Fatah's longtime rivalry with Hamas led to the latter to boycotting the elections all together and ballots were placed in the West Bank only, while Gaza was excluded.
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Palestinian President Mahmoud Abbas, who voted near Ramallah, avoided directly accusing Hamas of sabotaging the elections.
"These elections are a celebration of democracy, it is unfortunate that they are not held all over the Palestinian lands. We hope that in the future they will include Jerusalem and Gaza. We chose to focus on the future and not cast blame, as there can be no other way to rule but through democracy and ballots,"he said.
Palestinian Prime Minister Salam Fayyad was less diplomatic and said: "Hamas used baseless excuses in order to deprive the people in Gaza from exercising their right to vote, claiming the elections widen the rift. It is wrong to hold civilians as hostages."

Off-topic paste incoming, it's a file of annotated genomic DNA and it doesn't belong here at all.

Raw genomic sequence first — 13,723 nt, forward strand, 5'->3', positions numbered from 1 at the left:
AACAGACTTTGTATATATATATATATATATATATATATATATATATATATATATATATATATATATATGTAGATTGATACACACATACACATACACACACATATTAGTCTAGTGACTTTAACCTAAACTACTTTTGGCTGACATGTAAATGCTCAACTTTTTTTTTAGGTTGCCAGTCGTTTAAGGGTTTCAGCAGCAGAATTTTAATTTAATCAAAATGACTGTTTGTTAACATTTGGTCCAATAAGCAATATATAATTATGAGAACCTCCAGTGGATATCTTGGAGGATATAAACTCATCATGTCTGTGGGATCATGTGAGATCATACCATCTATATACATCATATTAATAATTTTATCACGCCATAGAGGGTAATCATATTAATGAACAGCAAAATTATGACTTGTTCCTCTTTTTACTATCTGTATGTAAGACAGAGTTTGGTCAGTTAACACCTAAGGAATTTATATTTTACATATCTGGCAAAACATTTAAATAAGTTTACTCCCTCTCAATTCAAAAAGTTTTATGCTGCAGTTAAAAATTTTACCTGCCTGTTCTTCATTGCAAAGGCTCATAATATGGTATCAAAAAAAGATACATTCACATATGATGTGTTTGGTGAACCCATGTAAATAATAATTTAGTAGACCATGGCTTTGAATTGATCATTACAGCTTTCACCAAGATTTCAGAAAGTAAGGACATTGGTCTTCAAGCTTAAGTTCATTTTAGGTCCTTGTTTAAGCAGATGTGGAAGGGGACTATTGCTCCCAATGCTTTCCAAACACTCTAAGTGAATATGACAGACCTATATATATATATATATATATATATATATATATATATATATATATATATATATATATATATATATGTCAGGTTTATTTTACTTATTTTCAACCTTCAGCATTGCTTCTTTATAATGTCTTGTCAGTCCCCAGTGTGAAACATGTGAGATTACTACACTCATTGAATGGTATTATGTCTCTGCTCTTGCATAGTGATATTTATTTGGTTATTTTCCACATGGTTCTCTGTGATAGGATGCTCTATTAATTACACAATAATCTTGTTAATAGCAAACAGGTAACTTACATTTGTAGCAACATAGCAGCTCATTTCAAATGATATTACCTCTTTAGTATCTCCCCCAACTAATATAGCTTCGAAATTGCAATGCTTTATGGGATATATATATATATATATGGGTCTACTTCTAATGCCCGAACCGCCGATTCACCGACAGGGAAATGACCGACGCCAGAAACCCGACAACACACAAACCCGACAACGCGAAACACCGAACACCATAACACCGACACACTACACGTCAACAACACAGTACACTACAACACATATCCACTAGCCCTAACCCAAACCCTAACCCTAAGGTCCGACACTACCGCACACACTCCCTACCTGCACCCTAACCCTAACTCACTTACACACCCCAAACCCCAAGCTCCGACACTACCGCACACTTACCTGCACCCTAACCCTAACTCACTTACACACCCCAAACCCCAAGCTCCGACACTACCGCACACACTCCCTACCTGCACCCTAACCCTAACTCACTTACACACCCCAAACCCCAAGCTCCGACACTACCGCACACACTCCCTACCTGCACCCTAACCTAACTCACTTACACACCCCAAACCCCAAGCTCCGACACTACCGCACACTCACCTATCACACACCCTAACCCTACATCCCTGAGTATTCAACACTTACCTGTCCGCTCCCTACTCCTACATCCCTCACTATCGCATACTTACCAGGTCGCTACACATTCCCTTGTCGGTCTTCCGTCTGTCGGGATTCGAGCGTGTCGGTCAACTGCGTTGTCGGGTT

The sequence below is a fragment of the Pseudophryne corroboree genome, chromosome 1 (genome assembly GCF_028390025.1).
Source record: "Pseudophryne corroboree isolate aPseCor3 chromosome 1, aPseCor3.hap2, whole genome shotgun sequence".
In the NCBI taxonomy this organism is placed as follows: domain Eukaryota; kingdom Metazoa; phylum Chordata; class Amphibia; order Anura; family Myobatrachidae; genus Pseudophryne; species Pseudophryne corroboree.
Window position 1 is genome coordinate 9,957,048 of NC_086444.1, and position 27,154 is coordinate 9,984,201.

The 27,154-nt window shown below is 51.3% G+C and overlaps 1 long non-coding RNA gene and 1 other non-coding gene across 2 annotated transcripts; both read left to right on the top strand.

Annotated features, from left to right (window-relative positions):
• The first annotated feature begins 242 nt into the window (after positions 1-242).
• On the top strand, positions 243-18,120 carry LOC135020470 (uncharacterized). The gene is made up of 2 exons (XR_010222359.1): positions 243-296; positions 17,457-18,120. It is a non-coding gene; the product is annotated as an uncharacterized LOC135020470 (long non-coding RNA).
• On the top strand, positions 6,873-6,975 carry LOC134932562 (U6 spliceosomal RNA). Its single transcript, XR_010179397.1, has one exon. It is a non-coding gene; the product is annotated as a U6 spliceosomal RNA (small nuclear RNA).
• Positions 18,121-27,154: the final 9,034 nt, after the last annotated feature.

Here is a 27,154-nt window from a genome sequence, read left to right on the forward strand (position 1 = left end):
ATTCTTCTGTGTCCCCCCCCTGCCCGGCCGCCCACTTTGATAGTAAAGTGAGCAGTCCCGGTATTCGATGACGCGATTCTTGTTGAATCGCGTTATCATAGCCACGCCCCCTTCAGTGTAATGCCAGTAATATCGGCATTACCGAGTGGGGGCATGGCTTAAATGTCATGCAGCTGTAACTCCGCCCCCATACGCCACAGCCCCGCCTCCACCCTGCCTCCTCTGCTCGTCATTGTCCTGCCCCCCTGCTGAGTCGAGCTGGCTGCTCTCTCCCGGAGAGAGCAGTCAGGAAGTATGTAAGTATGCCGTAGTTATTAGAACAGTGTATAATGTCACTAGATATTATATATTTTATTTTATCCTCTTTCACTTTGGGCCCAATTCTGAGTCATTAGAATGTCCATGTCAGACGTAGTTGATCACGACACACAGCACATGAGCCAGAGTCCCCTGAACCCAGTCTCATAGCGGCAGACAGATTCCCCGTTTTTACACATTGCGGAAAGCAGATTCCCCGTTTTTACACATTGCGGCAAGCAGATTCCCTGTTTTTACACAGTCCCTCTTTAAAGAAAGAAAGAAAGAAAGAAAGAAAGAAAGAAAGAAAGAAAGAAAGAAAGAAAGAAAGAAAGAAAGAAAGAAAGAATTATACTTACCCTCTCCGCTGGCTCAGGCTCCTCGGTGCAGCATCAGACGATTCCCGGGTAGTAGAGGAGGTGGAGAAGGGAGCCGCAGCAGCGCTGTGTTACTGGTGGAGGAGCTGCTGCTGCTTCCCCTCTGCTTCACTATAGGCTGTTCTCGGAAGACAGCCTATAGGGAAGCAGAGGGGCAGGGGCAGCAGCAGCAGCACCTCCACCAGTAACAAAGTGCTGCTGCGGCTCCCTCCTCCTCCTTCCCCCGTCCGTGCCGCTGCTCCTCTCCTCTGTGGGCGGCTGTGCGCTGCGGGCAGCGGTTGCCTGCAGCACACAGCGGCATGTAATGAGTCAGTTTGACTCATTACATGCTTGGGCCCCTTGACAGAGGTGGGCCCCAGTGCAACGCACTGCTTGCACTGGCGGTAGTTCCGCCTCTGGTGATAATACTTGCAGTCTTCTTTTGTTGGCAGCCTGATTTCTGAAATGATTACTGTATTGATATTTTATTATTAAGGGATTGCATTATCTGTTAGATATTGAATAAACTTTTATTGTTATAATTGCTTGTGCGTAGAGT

Fayyad said Hamas is politically accountable for preventing Gazans exercising their right to vote.
Hamas claimed that in light of the economic situation the elections are "a fraud" and are not assisting in uniting the West Bank and Gaza.
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